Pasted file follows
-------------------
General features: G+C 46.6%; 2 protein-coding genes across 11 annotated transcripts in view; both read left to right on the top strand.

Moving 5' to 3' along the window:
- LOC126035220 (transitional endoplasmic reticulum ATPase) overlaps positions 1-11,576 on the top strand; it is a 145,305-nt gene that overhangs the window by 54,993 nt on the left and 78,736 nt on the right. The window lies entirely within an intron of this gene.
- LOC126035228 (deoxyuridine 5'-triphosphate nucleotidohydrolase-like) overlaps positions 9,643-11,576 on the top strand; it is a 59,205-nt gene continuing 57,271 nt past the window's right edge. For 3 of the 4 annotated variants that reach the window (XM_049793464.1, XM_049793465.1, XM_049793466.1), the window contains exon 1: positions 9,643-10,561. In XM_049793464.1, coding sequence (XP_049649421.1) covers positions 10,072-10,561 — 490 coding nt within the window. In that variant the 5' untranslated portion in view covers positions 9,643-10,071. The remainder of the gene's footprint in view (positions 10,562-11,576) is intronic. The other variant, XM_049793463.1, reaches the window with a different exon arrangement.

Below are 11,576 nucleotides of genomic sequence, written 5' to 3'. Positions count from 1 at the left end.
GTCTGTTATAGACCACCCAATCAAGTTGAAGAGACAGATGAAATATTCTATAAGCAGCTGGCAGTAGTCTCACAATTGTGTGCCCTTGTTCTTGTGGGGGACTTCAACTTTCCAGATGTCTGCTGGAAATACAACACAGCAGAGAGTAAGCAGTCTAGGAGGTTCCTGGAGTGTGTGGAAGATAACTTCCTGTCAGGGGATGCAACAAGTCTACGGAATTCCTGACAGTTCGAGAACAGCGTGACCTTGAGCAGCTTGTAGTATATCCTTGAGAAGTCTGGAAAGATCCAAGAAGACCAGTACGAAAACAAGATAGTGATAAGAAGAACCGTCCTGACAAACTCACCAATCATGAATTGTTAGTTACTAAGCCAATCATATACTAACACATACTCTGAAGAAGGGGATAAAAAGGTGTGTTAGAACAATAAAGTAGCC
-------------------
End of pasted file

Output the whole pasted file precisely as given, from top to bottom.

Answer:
General features: G+C 46.6%; 2 protein-coding genes across 11 annotated transcripts in view; both read left to right on the top strand.

Moving 5' to 3' along the window:
- LOC126035220 (transitional endoplasmic reticulum ATPase) overlaps positions 1-11,576 on the top strand; it is a 145,305-nt gene that overhangs the window by 54,993 nt on the left and 78,736 nt on the right. The window lies entirely within an intron of this gene.
- LOC126035228 (deoxyuridine 5'-triphosphate nucleotidohydrolase-like) overlaps positions 9,643-11,576 on the top strand; it is a 59,205-nt gene continuing 57,271 nt past the window's right edge. For 3 of the 4 annotated variants that reach the window (XM_049793464.1, XM_049793465.1, XM_049793466.1), the window contains exon 1: positions 9,643-10,561. In XM_049793464.1, coding sequence (XP_049649421.1) covers positions 10,072-10,561 — 490 coding nt within the window. In that variant the 5' untranslated portion in view covers positions 9,643-10,071. The remainder of the gene's footprint in view (positions 10,562-11,576) is intronic. The other variant, XM_049793463.1, reaches the window with a different exon arrangement.

Below are 11,576 nucleotides of genomic sequence, written 5' to 3'. Positions count from 1 at the left end.
GTCTGTTATAGACCACCCAATCAAGTTGAAGAGACAGATGAAATATTCTATAAGCAGCTGGCAGTAGTCTCACAATTGTGTGCCCTTGTTCTTGTGGGGGACTTCAACTTTCCAGATGTCTGCTGGAAATACAACACAGCAGAGAGTAAGCAGTCTAGGAGGTTCCTGGAGTGTGTGGAAGATAACTTCCTGTCAGGGGATGCAACAAGTCTACGGAATTCCTGACAGTTCGAGAACAGCGTGACCTTGAGCAGCTTGTAGTATATCCTTGAGAAGTCTGGAAAGATCCAAGAAGACCAGTACGAAAACAAGATAGTGATAAGAAGAACCGTCCTGACAAACTCACCAATCATGAATTGTTAGTTACTAAGCCAATCATATACTAACACATACTCTGAAGAAGGGGATAAAAAGGTGTGTTAGAACAATAAAGTAGCC